With technology–as with technology writers–nothing lasts forever.
This year, as usual, there were plenty of memorable, human-inspired technology horrors.
Even talking on the phone while behind the wheel is a potentially dangerous use of your time.
The loosening of restrictions on electronic devices on planes is of little consequence.
Search giant takes away something business owners have come to rely on.
Neither method of Web access comes without some trade-offs; consider which ones you can live with.
Sometimes it’s more efficient to have on-premises software to serve your company’s needs.
For many people, the complexities of working at home mean they need more than a desk and printer.
Take advantage of being watched, or put away your smart phone and pay with cash.
Don’t believe the stories of danger and destruction. Cell phones in America aren’t likely to explode in your ear.
You need some old-school devices to keep your tech equipment humming.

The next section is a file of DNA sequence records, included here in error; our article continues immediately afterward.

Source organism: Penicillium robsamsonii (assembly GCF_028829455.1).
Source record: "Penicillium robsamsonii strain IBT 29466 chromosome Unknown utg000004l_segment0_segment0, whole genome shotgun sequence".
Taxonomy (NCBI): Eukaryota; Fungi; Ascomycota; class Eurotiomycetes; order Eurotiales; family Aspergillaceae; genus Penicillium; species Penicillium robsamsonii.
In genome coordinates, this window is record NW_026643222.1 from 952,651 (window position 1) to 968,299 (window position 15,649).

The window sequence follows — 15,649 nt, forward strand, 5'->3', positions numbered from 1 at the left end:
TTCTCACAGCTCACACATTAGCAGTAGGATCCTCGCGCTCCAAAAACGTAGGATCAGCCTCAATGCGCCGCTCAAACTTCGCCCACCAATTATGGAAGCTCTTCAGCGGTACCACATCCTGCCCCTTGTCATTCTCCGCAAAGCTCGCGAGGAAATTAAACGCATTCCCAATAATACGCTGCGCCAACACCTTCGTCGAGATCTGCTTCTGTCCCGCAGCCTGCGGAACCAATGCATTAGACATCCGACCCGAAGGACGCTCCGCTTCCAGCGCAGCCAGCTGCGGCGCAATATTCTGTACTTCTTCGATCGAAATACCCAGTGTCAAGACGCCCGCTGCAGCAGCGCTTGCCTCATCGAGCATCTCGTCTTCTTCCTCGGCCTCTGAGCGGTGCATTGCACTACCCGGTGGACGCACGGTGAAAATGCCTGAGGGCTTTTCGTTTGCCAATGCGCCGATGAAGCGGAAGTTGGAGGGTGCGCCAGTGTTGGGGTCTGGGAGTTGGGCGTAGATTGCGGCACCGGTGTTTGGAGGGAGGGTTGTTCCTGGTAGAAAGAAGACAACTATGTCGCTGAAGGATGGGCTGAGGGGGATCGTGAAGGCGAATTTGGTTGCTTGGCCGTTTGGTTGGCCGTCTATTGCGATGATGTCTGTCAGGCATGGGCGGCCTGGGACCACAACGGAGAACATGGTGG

The documents you share might harbor information you don’t want the recipients to see.
The most popular tech product isn’t necessarily the one that is best for your business.
Electronic communication isn’t the same as a hand-written letter, so traditional sign-offs don’t usually work.
A CIO has to blend business and technical skills in ways that aren’t taught to technicians.
Years ago, the high-tech company that drove me closest to the edge of madness was Microsoft. That firm treated its customers as if they were lucky to have computers. But for sheer frustration, I think Google tops Microsoft.